ARBORETUM NEWS (FRIENDS OF THE ARBORETUM)

FOA Board Responds to Proposed ATC Transmission Line

TUESDAY, MARCH 3, 2009

The Friends of the Arboretum Board has issued a written statement in response to the proposed ATC Rockdale-Middleton transmission line. The Board felt it was important to take a stance on this issue, because one of the proposed routes for the line runs adjacent to Arboretum land.

The following statement has been filed with the Wisconsin Public Service Commission. Individuals can post comments on the proposed transmission line by visiting http://psc.wi.gov/apps/erf_public/comment/comment.aspx?util=137&case=CE&num=147

Text of Statement:

This statement expresses the concerns of the Board of Directors of the Friends of the Arboretum (the “Board”) with regards to the 345 kilowatt transmission line (the “Line”) that the American Transmission Company (“ATC”) is seeking to place through Dane County between Middleton and the Town of Christiana.

As described in detail below the Board believes that the construction of the Line in close proximity to UW Arboretum land would harm the environment, endanger animal and plant species living in the Arboretum, and greatly alter the natural aesthetic that visitors to the Arboretum currently enjoy.

Further, the Board questions the need for the Line given that recent energy data show a slowing of demand for energy (see http://online.wsj.com/article/SB122722654497346099-email.html) and the tremendous potential of advances in renewable energy.

The Wisconsin Public Service Commission (the “PSC”) is currently considering ATC’s application to construct the Line along one of two proposed routes: the “Beltline Route,” which would run along the Beltline including the portion that bisects the UW Arboretum or a southern route which would run through rural areas as well as villages, towns and cities. If the Beltline Route is selected the support towers of the Line would be 120 feet tall and rise 100 feet over the tree line of the Arboretum.

The UW-Madison Arboretum is a world class research center for ecological restoration and is home to the oldest prairie planting in the world, Curtis Prairie. The Arboretum’s mission is “to conserve and restore Arboretum lands, advance restoration ecology and foster the land ethic.” If the Line is approved and the Beltline Route is selected, the Arboretum’s mission could be jeopardized.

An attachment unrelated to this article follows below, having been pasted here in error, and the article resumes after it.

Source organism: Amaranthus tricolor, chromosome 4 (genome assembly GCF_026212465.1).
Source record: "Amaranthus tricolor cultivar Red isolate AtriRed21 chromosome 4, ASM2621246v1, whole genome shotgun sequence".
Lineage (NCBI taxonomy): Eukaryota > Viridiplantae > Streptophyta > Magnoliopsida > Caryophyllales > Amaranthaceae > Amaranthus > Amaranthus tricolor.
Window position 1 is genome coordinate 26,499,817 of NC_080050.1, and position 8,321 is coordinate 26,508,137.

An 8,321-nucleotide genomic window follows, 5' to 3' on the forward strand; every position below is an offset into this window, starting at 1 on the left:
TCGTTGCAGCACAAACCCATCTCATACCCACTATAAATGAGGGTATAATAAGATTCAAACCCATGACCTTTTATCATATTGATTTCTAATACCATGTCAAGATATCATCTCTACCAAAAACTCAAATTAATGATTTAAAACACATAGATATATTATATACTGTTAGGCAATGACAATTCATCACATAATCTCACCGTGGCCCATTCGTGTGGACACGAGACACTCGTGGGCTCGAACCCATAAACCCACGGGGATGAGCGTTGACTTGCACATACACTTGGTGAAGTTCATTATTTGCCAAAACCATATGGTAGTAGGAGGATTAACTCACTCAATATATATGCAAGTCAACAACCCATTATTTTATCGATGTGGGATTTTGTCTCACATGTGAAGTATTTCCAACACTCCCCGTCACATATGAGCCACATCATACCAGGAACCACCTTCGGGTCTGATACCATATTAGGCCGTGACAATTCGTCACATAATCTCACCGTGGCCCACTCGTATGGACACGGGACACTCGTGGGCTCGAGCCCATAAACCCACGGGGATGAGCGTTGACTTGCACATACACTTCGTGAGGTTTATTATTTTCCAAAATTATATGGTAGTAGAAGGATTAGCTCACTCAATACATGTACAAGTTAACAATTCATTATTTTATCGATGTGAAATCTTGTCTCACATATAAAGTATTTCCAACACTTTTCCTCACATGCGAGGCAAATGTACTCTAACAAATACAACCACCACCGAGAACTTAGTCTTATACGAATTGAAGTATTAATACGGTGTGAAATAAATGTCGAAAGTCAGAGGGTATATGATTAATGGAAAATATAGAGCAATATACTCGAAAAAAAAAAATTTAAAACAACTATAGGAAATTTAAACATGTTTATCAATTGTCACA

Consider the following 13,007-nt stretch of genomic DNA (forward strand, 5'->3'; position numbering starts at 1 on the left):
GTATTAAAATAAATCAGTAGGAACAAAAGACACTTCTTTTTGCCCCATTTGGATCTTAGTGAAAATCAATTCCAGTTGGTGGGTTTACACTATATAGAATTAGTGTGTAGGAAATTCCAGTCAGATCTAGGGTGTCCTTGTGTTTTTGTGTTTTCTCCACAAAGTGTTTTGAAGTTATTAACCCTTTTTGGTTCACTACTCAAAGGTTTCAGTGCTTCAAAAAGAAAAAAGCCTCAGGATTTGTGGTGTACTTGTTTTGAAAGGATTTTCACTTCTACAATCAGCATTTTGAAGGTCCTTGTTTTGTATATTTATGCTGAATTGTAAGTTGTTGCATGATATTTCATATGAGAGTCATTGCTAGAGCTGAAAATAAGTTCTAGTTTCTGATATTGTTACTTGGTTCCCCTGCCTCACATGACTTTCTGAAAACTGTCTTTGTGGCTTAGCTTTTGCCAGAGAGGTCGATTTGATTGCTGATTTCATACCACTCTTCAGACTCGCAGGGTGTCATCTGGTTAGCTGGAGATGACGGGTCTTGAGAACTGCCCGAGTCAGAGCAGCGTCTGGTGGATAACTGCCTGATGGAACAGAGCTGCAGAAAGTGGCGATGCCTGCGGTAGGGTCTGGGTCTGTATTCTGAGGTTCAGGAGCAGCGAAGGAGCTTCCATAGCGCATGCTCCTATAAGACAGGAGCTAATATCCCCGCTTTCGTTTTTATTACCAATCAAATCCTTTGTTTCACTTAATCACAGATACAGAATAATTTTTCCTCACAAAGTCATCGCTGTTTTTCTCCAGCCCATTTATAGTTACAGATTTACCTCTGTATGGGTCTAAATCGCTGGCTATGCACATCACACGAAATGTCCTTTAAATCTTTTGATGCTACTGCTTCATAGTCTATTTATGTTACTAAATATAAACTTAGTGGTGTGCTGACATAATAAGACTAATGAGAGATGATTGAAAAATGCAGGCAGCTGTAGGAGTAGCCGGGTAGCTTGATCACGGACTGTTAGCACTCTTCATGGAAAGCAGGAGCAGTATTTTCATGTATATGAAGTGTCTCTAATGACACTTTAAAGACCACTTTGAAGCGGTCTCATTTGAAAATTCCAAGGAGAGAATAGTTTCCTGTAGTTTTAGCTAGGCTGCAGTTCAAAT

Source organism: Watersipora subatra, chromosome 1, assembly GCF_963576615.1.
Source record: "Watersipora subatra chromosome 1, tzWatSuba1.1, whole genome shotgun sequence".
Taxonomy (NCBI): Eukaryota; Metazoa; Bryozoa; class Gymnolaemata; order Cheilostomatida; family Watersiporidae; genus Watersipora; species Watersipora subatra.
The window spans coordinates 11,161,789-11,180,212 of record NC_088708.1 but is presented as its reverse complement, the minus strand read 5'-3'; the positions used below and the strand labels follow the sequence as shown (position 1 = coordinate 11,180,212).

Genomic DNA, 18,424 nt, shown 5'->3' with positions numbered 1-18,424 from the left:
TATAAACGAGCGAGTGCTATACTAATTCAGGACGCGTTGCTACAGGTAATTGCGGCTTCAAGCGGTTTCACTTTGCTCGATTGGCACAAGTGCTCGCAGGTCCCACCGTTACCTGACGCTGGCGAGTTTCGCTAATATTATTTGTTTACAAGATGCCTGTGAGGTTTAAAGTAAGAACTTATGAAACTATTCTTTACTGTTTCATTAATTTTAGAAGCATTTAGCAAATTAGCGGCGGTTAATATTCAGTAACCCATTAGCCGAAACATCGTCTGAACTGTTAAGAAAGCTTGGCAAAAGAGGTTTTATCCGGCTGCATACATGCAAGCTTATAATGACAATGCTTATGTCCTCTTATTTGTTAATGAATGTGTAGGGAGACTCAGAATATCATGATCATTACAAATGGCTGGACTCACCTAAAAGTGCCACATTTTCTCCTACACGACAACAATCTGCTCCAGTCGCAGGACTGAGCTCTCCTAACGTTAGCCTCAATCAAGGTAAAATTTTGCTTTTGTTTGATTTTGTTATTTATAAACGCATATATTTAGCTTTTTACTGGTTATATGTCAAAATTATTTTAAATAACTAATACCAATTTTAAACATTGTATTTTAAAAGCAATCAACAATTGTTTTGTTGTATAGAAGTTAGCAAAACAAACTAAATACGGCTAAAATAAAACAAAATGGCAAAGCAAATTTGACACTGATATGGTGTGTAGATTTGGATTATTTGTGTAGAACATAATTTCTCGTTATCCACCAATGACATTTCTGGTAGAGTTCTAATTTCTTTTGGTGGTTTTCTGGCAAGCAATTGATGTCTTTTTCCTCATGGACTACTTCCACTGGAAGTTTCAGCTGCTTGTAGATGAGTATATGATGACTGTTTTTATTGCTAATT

First, the construction of the Line and the presence of a large corridor created by the Line adjacent to the Arboretum, may introduce additional invasive species to the Arboretum. This is significant because research data show that there has been an increasing trend in numerous invasive species on Curtis Prairie which is reducing its biological diversity (Snyder, T.A. III. 2004. A Spatial Analysis of Grassland Species Richness in Curtis Prairie. Master’s Thesis, University WI-Madison).

Second, the Arboretum is home to over 220 resident and migratory bird species and several species of bats, some of which might be killed by electrocution or collision with overhead transmission lines erected along the beltline. Moreover, the Arboretum is home to a wide range of animal and plant species, sixteen of which appear on the Wisconsin Endangered and Threatened Species List and one of those is also listed on the Federal Threatened List.

Next, the potential for exacerbating the Arboretum’s problems with urban storm water runoff is of great concern. The University of Wisconsin, municipalities and Wisconsin Department of Transportation have devoted considerable effort to mitigate adverse impacts of storm water on the Arboretum. The re-engineering of storm water detention facilities on Arboretum land provides an opportunity to expand existing areas of restored prairie towards the Beltline, however, it is unclear if this is operationally feasible. An overhead transmission line may handicap the ability to use prescribed fire as an essential management tool.

Finally, the support towers would have serious negative aesthetic consequences. The Arboretum is a highly prized community resource. Its role as a refuge of tranquility nested within an urban landscape would be diminished, as would its significance as a setting for nature education, if overhead transmission lines were erected. Further, the Arboretum is currently seeking designation as a National Historic Landmark in recognition of its historic, cultural, scientific and environmental significance. This will serve as prelude to seeking designation as a World Heritage Site, which first requires National Historic Landmark designation. Both of these efforts could be frustrated by bisection of the property with an overhead transmission line.

The Board urges the PSC to deny ATC’s request to build the Line. The construction of the Line would have negative environmental and aesthetic consequences without regard to the route selected. If the Line is approved, the Board urges the PSC to protect Arboretum lands by routing the Line away from the Arboretum or at least mitigate some of the concerns described above by burying the portion of the Line that would run adjacent to the Arboretum.

Located between Lake Wingra and the West Beltline Highway at 1207 Seminole Highway, the University of Wisconsin-Madison Arboretum features the restored prairies, forests and wetlands of pre-settlement Wisconsin. This 1,260-acre arboretum also houses flowering trees, shrubs and a world-famous lilac collection. Educational tours for groups and the general public, science and nature-based classes for all ages and abilities, and a wide variety of volunteer opportunities for groups, families and individuals are available.